But the VPN routing setup has rewritten your default routing table to set the VPN connection (the tun0 device) as your default route for all traffic headed out to 'elsewhere'. Luckily, Linux allows us to have multiple routing tables, and pick which routing table will apply to what traffic based on various rules—aka policies—hence "policy-based routing".

Now let's look at the specific ip commands in question, given the context above:

  • ip rule add table 128 from 192.168.10.123
    This creates a policy-based-routing rule saying that any traffic with a 'from' address of 192.168.10.123 shall be routed according to routing table 128 instead of the default routing table. [1]
  • ip route add table 128 to 192.168.10.0/24 dev eth0
    This adds a route in table 128 that directs all traffic with a 'to' address in the local 192.168.10.* subnet to eth0.
  • ip route add table 128 default via 192.168.10.1
    This sets the default route in table 128 to use your regular local gateway instead of the VPN's gateway.

Now any traffic that's in reply to a connection on eth0 (and thus automatically has a 'from' address of 192.168.10.123) will be looked up in table 128 first. Table 128 says, in effect, if the destination is here on the LAN just route directly via eth0, otherwise route via the normal non-VPN gateway 192.168.10.1. But the overall default for traffic originating on this machine is to get its 'from' address from tun0 because that's the default interface in your default routing table. All of that traffic won't match the from 192.168.10.123 rule, so table 128 doesn't apply and it'll fall through to table 'default', which says to route it via the VPN.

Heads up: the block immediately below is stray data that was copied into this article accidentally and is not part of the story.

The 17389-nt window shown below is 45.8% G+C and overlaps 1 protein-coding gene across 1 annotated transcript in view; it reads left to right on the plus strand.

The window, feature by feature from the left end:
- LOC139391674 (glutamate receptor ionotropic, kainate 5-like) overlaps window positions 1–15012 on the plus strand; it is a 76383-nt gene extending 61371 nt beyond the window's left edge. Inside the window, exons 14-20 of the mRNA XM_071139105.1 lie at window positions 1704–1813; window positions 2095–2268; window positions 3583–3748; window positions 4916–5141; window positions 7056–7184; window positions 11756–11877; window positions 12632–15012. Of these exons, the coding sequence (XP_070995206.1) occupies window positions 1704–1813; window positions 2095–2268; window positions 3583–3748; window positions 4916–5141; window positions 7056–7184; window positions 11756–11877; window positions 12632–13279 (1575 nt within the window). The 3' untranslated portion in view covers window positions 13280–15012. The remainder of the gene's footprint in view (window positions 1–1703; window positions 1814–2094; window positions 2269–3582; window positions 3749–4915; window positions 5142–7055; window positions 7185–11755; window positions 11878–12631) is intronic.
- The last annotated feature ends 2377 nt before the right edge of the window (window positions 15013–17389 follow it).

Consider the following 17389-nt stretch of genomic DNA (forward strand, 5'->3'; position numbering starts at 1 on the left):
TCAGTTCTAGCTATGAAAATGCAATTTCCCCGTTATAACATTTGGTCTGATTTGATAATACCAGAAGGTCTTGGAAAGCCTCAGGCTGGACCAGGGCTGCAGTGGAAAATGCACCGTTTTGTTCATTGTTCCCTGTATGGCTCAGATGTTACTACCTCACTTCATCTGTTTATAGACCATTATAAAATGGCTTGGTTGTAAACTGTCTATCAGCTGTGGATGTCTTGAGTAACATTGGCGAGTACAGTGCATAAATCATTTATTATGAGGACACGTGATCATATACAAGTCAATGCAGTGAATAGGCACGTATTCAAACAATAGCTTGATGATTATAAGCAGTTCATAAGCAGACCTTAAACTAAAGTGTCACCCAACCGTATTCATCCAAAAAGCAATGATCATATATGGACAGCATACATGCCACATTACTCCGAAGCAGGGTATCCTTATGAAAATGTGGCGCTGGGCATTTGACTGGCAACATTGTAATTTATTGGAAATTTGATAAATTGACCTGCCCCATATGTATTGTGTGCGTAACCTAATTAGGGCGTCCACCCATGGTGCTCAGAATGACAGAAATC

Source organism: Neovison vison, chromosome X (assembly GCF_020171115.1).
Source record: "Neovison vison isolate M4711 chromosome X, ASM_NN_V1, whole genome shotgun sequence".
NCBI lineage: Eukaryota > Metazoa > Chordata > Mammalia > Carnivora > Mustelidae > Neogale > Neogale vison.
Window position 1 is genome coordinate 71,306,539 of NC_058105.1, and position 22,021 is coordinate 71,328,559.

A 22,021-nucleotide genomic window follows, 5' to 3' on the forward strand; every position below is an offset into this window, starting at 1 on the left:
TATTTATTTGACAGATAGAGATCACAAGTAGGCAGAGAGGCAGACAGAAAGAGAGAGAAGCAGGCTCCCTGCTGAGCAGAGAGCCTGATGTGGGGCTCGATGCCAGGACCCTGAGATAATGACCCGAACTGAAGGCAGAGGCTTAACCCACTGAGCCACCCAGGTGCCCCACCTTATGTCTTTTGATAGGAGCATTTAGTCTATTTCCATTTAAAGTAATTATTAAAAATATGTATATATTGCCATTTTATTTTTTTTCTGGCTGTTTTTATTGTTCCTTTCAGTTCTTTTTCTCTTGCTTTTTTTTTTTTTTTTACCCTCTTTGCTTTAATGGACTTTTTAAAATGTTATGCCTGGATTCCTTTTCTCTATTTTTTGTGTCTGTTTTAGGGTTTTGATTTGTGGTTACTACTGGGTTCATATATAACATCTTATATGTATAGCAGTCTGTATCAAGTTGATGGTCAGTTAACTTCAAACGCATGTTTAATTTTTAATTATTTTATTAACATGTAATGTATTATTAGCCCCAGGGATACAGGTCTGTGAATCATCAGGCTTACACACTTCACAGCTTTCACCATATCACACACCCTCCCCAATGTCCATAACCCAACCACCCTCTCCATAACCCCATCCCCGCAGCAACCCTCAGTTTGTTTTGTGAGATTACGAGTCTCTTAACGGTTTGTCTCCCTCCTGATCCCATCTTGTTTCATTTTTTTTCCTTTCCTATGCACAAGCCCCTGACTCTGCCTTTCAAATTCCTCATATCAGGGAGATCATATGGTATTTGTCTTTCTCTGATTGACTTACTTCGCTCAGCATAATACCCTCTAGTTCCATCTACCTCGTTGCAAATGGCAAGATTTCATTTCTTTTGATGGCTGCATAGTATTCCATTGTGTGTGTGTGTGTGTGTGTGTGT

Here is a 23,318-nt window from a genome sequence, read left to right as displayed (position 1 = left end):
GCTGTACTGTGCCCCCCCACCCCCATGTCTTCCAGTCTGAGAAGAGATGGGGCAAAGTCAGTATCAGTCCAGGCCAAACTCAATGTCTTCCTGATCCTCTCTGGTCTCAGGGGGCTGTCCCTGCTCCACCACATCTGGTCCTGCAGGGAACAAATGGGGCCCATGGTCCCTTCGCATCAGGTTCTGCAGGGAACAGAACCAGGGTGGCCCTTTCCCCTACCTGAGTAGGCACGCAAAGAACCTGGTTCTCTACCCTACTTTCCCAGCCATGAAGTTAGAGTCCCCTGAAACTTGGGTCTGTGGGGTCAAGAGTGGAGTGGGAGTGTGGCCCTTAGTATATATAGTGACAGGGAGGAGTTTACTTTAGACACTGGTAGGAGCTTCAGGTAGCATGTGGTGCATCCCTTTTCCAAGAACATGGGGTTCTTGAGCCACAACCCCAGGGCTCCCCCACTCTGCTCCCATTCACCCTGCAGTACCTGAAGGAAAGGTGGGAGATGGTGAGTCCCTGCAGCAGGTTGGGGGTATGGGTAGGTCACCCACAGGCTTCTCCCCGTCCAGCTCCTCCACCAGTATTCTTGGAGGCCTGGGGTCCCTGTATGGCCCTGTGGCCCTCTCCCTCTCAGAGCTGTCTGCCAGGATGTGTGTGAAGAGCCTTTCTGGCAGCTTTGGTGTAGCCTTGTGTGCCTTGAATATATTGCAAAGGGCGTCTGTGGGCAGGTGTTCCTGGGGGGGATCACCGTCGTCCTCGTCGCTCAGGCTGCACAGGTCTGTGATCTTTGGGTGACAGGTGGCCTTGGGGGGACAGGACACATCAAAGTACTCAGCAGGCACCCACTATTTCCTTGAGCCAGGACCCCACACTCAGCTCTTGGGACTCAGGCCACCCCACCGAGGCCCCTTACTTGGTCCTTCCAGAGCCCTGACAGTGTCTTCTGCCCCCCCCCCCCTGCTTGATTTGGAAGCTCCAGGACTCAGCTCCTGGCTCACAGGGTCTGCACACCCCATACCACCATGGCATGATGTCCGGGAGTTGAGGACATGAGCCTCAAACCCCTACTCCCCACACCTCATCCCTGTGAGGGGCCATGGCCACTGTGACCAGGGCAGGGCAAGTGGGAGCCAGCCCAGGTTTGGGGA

Note: There's nothing special about 128 here, you're simply creating a new routing table with an arbitrarily chosen number. The default routing table is number 253, and you're free to use any number from 1 to 252 for your custom table(s).

  1. Technically, it just checks packets against each table's policy rules in numerical order and routes them according to the first match, so 128 gets consulted before 252, and packets that get sent to a custom routing table and don't match any of the routes in it will fall through and get checked against subsequent rules, and ultimately find their way to the default routing table if nothing else matches, but since table 128 has a default route in it, all packets that get directed to that table are guaranteed not to fall through.
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  • Great answer! But still something's vague to me. Where does this have any relations to SSH? This seems to be targetting anything, how come this works for the SSH problem as described by the OP?
    – aderchox
    Jul 31, 2020 at 6:36
  • @aderchox: That's true. The original problem was that SSH failed to connect due to the (mis)configuration of the underlying network routing rules, not because anything was wrong with SSH itself. Fixing the network routing rules fixed the "reply packets coming from different IP than where I'm trying to connect to" problem that was breaking ssh, so now OP can successfully ssh in to the box running the VPN client. Technically, SSH was doing the right thing all along: the client end refused to complete the connection because the IP address mismatch might indicate a man-in-the-middle attack.
    – Askeli
    Aug 1, 2020 at 15:53
  • Now any traffic that's in reply to a connection on eth0 (and thus automatically has a 'from' address of 192.168.10.123) When a packet is not in reply to a connection, how does the kernel determine the source address? Dec 11, 2020 at 2:24
  • @markasoftware: Keep in mind that my answer is focused entirely on outgoing packets. So the kernel doesn't so much "determine" the source address, more accurately it "assigns" a 'from' address. So: traffic generated on your machine will have its 'from' IP address set to the device you're routing traffic to by default, which means the VPN, which means the IP address assigned to tun0. IOW, outgoing packets that don't have their 'from' address specifically set by a higher-priority rule wind up with the address of the default routing table's default device, meaning the VPN's tun0 device.
    – Askeli
    Dec 11, 2020 at 19:14
  • I see. So the way the kernel assigns the source address is fundamentally different depending on whether a packet is a response to a connection (in which case it uses the destination IP of the packet that initiated the connection), or a new outgoing connection (in which case it uses the IP of the interface it's going out on)? Dec 11, 2020 at 20:58